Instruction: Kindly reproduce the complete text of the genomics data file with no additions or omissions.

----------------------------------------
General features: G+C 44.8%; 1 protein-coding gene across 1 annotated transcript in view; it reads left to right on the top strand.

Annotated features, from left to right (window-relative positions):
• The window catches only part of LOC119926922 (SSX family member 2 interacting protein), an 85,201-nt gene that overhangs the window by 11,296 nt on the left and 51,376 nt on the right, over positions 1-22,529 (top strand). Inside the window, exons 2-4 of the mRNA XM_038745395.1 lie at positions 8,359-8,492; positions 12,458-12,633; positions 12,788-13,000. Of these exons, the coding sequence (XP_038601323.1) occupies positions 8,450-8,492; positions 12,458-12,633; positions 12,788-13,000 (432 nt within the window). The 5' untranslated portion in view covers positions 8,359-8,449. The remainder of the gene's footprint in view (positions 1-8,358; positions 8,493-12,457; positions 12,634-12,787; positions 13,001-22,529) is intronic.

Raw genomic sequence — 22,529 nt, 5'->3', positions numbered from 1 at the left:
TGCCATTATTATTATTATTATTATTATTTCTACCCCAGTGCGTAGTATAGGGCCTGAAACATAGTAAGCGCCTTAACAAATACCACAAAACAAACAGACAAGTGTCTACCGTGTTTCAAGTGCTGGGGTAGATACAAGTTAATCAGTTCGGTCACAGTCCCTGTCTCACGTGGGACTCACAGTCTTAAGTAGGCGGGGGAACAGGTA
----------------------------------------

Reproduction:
General features: G+C 44.8%; 1 protein-coding gene across 1 annotated transcript in view; it reads left to right on the top strand.

Annotated features, from left to right (window-relative positions):
• The window catches only part of LOC119926922 (SSX family member 2 interacting protein), an 85,201-nt gene that overhangs the window by 11,296 nt on the left and 51,376 nt on the right, over positions 1-22,529 (top strand). Inside the window, exons 2-4 of the mRNA XM_038745395.1 lie at positions 8,359-8,492; positions 12,458-12,633; positions 12,788-13,000. Of these exons, the coding sequence (XP_038601323.1) occupies positions 8,450-8,492; positions 12,458-12,633; positions 12,788-13,000 (432 nt within the window). The 5' untranslated portion in view covers positions 8,359-8,449. The remainder of the gene's footprint in view (positions 1-8,358; positions 8,493-12,457; positions 12,634-12,787; positions 13,001-22,529) is intronic.

Raw genomic sequence — 22,529 nt, 5'->3', positions numbered from 1 at the left:
TGCCATTATTATTATTATTATTATTATTTCTACCCCAGTGCGTAGTATAGGGCCTGAAACATAGTAAGCGCCTTAACAAATACCACAAAACAAACAGACAAGTGTCTACCGTGTTTCAAGTGCTGGGGTAGATACAAGTTAATCAGTTCGGTCACAGTCCCTGTCTCACGTGGGACTCACAGTCTTAAGTAGGCGGGGGAACAGGTA